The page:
The 23 consumer operated and oriented plans (CO-OPs) created under the Affordable Care Act did not meet their initial program enrollment and profitability projects as of Dec. 31, 2014, according to a new Office of Inspector General (OIG) report.
Here's a look at some findings from the report:
Enrollment numbers. When the online marketplaces opened for business in 2014, the enrollment for 13 CO-OPs was significantly lower than expected. For example, the Arizona CO-OP's projected enrollment by Dec. 31, 2014 was 23,998--the CO-OP ended up enrolling just 869 residents.
Technical difficulties. The OIG points out that the low enrollment numbers may have been caused by website crashes, long wait times and failures to accurately capture all information submitted by consumers. Additionally, several CO-OPs experienced managerial changes, which affected their ability to sell coverage to consumers.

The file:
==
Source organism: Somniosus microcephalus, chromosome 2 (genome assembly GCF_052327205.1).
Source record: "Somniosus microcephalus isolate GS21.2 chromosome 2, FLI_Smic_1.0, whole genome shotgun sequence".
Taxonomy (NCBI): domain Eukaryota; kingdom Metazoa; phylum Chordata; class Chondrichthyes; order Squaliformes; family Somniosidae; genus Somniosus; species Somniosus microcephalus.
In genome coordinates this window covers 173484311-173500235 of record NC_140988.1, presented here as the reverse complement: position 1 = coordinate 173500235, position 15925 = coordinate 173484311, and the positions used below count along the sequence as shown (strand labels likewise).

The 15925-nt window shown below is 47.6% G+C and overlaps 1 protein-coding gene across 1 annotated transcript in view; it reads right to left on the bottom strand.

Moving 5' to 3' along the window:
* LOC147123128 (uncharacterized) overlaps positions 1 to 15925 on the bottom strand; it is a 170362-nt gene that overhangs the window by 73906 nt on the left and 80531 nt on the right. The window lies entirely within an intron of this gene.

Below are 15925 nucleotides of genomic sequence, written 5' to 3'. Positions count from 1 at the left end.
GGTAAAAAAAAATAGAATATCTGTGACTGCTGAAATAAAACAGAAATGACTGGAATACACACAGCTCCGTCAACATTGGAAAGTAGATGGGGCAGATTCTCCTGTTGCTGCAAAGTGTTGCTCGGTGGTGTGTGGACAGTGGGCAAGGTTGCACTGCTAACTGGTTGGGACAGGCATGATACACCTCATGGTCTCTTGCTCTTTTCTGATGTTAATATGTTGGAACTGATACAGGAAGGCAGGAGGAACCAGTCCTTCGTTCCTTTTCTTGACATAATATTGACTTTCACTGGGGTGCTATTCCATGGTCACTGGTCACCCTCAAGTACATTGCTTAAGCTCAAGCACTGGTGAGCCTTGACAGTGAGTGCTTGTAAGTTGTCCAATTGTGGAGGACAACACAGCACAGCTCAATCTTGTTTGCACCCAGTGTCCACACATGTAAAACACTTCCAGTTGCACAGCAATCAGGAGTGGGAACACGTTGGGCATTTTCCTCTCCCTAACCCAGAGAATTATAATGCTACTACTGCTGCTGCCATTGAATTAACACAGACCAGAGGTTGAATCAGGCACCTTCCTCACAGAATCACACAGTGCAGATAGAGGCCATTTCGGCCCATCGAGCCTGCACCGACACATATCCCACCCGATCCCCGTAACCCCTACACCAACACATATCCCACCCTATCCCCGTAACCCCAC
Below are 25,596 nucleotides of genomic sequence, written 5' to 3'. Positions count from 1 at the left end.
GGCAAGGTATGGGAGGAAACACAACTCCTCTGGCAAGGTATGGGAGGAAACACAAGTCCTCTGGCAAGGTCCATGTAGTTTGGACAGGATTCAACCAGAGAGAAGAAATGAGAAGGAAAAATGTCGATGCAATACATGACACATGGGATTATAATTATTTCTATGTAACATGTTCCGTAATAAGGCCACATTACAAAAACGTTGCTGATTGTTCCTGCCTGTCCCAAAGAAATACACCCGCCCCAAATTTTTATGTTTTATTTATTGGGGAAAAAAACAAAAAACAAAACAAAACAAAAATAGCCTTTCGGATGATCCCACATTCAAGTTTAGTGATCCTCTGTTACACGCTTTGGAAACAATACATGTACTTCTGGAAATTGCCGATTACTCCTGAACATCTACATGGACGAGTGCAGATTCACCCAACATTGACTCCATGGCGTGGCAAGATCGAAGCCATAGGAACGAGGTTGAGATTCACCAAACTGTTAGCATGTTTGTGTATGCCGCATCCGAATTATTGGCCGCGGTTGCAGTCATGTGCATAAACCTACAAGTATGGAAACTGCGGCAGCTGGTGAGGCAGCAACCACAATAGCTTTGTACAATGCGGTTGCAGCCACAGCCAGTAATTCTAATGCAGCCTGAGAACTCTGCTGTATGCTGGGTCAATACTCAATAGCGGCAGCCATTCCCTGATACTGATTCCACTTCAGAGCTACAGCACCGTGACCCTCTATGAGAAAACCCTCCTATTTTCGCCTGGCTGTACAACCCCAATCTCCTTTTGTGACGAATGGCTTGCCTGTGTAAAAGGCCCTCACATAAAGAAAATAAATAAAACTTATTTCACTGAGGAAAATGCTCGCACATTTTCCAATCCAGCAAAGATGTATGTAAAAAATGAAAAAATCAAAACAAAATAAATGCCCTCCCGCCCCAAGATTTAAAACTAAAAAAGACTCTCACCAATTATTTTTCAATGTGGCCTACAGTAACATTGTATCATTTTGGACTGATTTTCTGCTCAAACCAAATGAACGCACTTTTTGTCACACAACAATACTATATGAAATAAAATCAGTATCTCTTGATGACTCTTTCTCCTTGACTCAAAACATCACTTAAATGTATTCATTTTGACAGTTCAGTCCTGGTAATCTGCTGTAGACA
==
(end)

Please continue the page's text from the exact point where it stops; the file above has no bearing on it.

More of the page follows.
Net losses. The report notes that 21 of the 23 CO-OPs incurred net losses from Jan. 1 through Dec. 31, 2014. More than half of the 23 CO-OPs had net losses of at least $15 million, while 19 CO-OPs' claims expenses exceeded premium revenue.
The Louisiana Department of Insurance announced this week that Louisiana Health Cooperative will discontinue selling coverage at the end of 2015, and despite some first-year success, Iowa pulled the plug on its CO-OP at the end of last year. Thus, the OIG concludes its report with recommendations for how the Centers for Medicare & Medicaid Services (CMS) can improve the CO-OPs' performance.
The report recommends that CMS enhance its oversight of underperforming CO-OPs, work with state insurance regulators to identify and correct underperforming CO-OPs, and provide guidance when a CO-OP is no longer considered viable.
- here's the report (.pdf)